By: Skylar Salim
Impunity Watch News, Africa
FREETOWN, Sierra Leone – On February 7, 2019,President Julius Maada Bio declared a national emergency regarding the prevalence of rape and sexual violence in Sierra Leone. He also told all public hospitals to provide free medical care to victims of sexual violence. This declaration grew from public outrage over a case that was never prosecuted involving the rape of a 5-year-old girl by her uncle in 2018, leading to her paralysis. The president noted that hundreds of cases are reported monthly, and “some of our families practice a culture of silence and indifference toward sexual violence, leaving victims even more traumatized.” Around 70% of the victims of this violence are under the age of 15. According to the United Nations, almost half of the women in Sierra Leone face violence, and 90% of women between the ages of 15 and 49 have been victims of genital mutilation.
Bio stated that perpetrators of these crimes are getting younger and more violent, and that sex with minors will be made punishable by life in prison. Currently, perpetrators face a maximum of only 15 years in prison. This declaration came after activists, such as the group Hands Off Our Girls, and First Lady Fatima Bio had been campaigning for reform for months. Hands Off Our Girls is a group supported by the First Lady that works to stop sexual violence against women and child marriage in the country.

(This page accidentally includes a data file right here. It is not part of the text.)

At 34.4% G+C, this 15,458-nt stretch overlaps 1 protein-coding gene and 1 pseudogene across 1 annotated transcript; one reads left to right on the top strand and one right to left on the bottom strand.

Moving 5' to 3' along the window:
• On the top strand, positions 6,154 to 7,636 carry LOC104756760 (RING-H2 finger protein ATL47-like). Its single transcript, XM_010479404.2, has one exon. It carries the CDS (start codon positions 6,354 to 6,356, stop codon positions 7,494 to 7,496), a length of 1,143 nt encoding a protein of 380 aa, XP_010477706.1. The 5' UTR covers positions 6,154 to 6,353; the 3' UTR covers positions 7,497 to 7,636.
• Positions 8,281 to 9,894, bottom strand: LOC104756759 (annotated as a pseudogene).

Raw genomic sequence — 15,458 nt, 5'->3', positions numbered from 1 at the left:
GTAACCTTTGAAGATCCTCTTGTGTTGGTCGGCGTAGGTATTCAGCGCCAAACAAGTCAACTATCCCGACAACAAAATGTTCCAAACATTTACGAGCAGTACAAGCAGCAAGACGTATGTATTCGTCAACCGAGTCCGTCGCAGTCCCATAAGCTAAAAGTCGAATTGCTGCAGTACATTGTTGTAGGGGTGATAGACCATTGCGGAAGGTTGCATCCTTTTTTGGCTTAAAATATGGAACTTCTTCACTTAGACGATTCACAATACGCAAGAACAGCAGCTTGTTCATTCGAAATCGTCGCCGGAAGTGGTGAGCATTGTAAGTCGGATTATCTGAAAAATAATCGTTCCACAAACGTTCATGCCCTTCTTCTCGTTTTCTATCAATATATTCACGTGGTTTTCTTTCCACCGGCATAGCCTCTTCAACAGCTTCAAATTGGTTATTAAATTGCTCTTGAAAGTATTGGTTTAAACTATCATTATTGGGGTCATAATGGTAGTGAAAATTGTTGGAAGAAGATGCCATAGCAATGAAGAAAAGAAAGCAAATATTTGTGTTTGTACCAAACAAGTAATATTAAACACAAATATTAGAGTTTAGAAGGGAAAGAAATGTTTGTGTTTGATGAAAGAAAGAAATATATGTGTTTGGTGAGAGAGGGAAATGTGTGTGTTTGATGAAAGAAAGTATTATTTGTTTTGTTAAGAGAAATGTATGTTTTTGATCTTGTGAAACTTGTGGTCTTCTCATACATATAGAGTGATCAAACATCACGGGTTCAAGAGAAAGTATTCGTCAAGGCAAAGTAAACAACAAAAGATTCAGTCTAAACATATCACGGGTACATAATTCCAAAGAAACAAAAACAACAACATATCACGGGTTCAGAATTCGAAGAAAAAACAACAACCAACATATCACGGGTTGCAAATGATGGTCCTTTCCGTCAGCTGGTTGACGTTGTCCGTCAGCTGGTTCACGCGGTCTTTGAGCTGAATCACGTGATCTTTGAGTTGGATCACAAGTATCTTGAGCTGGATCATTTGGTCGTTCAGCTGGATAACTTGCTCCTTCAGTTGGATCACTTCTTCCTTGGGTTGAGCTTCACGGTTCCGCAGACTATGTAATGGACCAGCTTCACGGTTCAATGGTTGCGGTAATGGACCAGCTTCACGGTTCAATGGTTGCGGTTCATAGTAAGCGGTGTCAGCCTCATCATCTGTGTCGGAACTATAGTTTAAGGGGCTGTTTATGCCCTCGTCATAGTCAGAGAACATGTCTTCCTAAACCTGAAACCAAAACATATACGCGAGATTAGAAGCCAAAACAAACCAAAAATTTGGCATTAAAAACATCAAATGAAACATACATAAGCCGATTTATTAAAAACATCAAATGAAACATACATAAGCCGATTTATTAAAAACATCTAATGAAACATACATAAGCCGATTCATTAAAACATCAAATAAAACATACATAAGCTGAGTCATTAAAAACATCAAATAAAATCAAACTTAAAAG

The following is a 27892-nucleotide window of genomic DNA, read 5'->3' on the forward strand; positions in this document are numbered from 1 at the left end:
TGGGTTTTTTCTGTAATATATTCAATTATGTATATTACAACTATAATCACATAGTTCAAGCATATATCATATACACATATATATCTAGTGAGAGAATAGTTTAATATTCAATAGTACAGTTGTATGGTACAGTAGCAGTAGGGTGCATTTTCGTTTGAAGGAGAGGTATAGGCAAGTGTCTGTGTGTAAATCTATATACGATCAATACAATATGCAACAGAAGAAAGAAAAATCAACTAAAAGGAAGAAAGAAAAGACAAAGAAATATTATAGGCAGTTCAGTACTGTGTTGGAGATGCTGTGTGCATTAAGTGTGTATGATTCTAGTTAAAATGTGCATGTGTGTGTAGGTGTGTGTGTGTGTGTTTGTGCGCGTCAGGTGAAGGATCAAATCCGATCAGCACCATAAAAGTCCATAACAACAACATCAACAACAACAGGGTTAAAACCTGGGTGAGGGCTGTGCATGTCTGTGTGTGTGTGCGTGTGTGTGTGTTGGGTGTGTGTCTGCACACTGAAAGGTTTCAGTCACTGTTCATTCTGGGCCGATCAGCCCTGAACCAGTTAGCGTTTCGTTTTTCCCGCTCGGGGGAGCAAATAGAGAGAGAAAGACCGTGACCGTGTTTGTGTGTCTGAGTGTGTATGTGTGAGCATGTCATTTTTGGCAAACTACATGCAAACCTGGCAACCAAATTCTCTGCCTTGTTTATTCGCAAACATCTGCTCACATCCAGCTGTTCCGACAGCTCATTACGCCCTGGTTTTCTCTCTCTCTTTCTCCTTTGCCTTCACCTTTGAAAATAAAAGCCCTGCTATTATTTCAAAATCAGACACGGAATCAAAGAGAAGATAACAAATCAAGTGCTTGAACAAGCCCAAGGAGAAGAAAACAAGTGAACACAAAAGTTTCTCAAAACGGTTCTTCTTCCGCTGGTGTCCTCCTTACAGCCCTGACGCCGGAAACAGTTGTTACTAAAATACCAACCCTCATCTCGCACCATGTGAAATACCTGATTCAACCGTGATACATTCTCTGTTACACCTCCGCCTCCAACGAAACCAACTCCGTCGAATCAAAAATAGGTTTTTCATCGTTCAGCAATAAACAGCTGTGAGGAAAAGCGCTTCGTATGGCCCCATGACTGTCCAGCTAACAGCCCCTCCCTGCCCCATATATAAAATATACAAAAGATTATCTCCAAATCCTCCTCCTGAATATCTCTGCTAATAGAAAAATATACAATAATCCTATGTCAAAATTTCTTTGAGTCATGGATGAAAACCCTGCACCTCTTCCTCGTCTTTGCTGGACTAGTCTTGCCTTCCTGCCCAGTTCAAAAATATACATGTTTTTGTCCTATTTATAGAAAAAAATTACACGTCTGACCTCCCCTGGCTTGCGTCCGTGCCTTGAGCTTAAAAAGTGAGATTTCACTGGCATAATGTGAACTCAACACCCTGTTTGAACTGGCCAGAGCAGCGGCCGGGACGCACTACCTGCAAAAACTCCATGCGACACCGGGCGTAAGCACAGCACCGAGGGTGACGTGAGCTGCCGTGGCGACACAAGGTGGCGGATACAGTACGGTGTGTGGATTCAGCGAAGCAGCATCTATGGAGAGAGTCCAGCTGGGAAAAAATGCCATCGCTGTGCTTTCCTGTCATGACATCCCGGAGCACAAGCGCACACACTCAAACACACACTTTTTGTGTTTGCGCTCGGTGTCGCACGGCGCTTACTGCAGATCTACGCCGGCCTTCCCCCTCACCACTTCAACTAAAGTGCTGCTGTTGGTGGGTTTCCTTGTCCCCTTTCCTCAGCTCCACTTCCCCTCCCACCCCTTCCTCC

Police figures of reported cases of sexual and domestic violence have been rising, with 10,544 reported cases in 2015 to 12,029 reported cases in 2017. Activists have also stated that many cases never get reported, and that the actual number is much higher. During Sierra Leone’s civil war, which lasted from 1991 to 2002, rape and sexual violence against women and girls was widespread. Many women and girls were forced into sexual slavery, to be “bush wives,” during the conflict. A UN report presented after the conflict noted, “the failure to investigate, prosecute and punish those responsible for rape and other forms of gender-based violence has contributed to an environment of impunity that perpetuates violence against women.”
While the country made progress against sexual violence, a report by Save the Children notes that children were left vulnerable to sexual violence by the Ebola outbreak in 2014 as many of them were orphaned. The Rainbo Initiative, an organization that helps sexual violence survivors, notes that they were being overwhelmed by cases involving children every day. Vickie Remoe, a TV producer, has noted “politician will alone will not fix the problem. What we need in behavioral change… men need to learn to think differently about girls, and to act differently towards girls.
For further information, please see: